War is a terrible thing. Innocent men, women and children regrettably but inevitably lose their lives in the course of hostilities, and millions of people could very lose their homes, businesses and indeed their families. The soldiers, pilots and sailors who fight a war are victims as well; for those lucky enough to come back home, many experience a high degree of emotional trauma that can seriously impact the rest of their lives.
But as brutal as war is, there are some weapons much of the world views as unacceptable and, therefore, off limits. Nuclear weapons, which can wipe out entire cities and indeed annihilate civilization itself, are one. Chemical and biological weapons, which kill people in the most painful of ways, are others. And for over one hundred countries, cluster munitions—bombs that release small fragments over a wide area before ground impact—also qualify as weapons too heinous to use under any circumstances.
The United States has never accepted this position. Whereas global advocacy organizations and many of America’s allies in Europe and Asia consider clusters indiscriminate weapons that should be locked up and decommissioned, the Defense Department believes these munitions are some of the more discriminatory weapons on the market. Washington has refused to sign the 2008 Convention on Cluster Munitions, a multilateral treaty that bans the use, production, stockpile, acquisition, development and transfer of cluster munitions in its entirety, precisely because of that interpretation.
Even so, the U.S. military has taken steps to improve the quality of the cluster bombs in its arsenal with the purpose of decreasing harm to civilians. In 2008, Defense Secretary Robert Gates signed a Pentagon order directing the department to replace its current stock of cluster munitions with new variants that have a one percent unexploded ordnance rate. The Gates policy stressed that all clusters with an unexploded rate greater than one-percent would be scheduled for retirement by 2018.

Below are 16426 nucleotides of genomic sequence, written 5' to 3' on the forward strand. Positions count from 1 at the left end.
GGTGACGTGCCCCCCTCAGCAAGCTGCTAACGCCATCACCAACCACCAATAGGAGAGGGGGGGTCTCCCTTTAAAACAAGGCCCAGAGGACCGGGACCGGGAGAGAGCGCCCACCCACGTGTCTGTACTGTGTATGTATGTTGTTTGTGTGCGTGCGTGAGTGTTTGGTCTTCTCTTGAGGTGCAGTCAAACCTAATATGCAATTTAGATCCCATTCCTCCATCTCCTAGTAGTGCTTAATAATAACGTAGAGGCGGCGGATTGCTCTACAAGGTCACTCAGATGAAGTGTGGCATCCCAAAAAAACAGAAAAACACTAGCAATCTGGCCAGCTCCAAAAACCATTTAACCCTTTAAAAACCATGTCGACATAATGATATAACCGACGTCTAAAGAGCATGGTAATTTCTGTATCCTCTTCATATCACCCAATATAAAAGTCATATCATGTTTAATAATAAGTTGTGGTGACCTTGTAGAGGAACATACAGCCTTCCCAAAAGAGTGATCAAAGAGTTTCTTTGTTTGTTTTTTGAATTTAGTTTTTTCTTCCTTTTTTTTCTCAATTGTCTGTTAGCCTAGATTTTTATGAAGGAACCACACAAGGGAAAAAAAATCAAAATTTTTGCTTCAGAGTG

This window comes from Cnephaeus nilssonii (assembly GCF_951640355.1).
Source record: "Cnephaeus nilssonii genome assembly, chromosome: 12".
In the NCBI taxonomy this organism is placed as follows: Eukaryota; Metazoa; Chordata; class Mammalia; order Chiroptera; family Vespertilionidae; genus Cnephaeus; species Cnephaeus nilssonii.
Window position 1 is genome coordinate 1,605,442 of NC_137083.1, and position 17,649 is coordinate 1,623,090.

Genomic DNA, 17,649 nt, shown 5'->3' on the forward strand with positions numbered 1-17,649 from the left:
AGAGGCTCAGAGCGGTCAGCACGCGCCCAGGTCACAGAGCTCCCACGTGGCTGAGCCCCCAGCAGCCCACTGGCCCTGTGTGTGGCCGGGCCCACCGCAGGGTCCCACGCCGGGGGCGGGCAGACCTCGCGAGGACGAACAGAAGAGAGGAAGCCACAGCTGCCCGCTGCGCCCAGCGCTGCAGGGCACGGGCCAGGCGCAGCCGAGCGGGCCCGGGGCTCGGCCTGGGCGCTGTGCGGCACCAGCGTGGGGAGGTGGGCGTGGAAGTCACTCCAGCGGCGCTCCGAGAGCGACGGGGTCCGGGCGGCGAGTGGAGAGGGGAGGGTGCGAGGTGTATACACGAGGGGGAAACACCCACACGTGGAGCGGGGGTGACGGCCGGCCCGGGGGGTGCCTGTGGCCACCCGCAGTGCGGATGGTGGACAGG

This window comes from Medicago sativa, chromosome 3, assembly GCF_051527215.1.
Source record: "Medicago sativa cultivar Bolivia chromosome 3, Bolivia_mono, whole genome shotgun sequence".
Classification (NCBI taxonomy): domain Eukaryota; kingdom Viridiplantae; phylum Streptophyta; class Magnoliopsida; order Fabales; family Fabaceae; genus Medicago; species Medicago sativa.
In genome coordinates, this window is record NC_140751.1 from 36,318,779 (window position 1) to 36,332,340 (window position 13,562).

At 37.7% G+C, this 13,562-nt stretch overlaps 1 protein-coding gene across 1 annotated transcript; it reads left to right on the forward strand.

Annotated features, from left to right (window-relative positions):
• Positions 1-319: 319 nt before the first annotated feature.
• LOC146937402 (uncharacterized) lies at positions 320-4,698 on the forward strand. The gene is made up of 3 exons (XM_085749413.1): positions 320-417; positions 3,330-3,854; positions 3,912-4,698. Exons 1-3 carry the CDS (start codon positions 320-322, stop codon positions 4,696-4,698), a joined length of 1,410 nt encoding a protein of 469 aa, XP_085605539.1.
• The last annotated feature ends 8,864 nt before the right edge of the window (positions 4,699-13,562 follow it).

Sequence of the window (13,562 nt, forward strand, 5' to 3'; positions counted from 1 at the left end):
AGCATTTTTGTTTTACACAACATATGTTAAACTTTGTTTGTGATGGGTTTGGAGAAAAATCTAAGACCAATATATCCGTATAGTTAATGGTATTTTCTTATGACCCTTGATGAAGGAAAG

The Trump administration, however, is far more cluster-friendly. Last year, the Pentagon reversed the Gates policy, a shift that effectively allowed the military to employ older cluster bombs and shells with a dud rate as high as 20 percent. According to the New York Times this week, the U.S. Army is in the process of purchasing even more bomb models such as the Swedish-made Bonus 155-millimeter artillery projectiles and the German-manufactured SMArt 155. The new generation of cluster munitions is designed in part to take out armored vehicles, and the new models supposedly contain a self-destruct option in the event the bomb misses a target. Whether the systems work as advertised, however, is an open question—no piece of military equipment, regardless of the feats of modern-day technology, will be successful one hundred percent of the time. Even a single error could produce an unwarranted death.
The United States has employed cluster bombs and artillery pieces in wartime situations for decades. During the 1991 Gulf War, the U.S. and its allies dropped sixty-one thousand cluster bombs on Iraqi locations in its quest to liberate Kuwait. Unfortunately, bomblets that failed to explode on impact don’t lay dormant; Kuwaitis who stumbled by the ordinance continued to be killed long after the war ended. Children are particularly susceptible to being killed by these weapons, some of which may lay on the ground untouched for years.
NATO is no stranger to cluster bombs either. The alliance’s military operation against Serbian forces in Kosovo featured about 1,392 clusters containing over 289,000 submunitions on over 330 targets. Roughly thirty thousand of those submunitions didn’t explode, a situation that provided bomb disposal experts with an extraordinary dilemma during the post-conflict phase. It can take years to clear a saturated area.
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From the Pentagon’s standpoint, eliminating cluster munitions of all sizes, blast radiuses and types would be making the U.S. military’s job harder. Warfighters understandably don’t want to limit the tools in their toolbox. As long as other nations like Russia and China refuse to become a state party to the Convention on Cluster Munitions, the United States will resist the pressure to do so. And depending on the specific target, there may be instances where a cluster is a more precise munition compared to a more conventional bomb.
But the Trump administration needs to be careful. We are, after all, still searching for World War I-era ordnance in the French countryside. Do we really want our great-grandchildren doing the same one hundred years from now?
Daniel DePetris is a fellow at Defense Priorities, a nonpartisan foreign-policy organization focused on promoting security, stability and peace.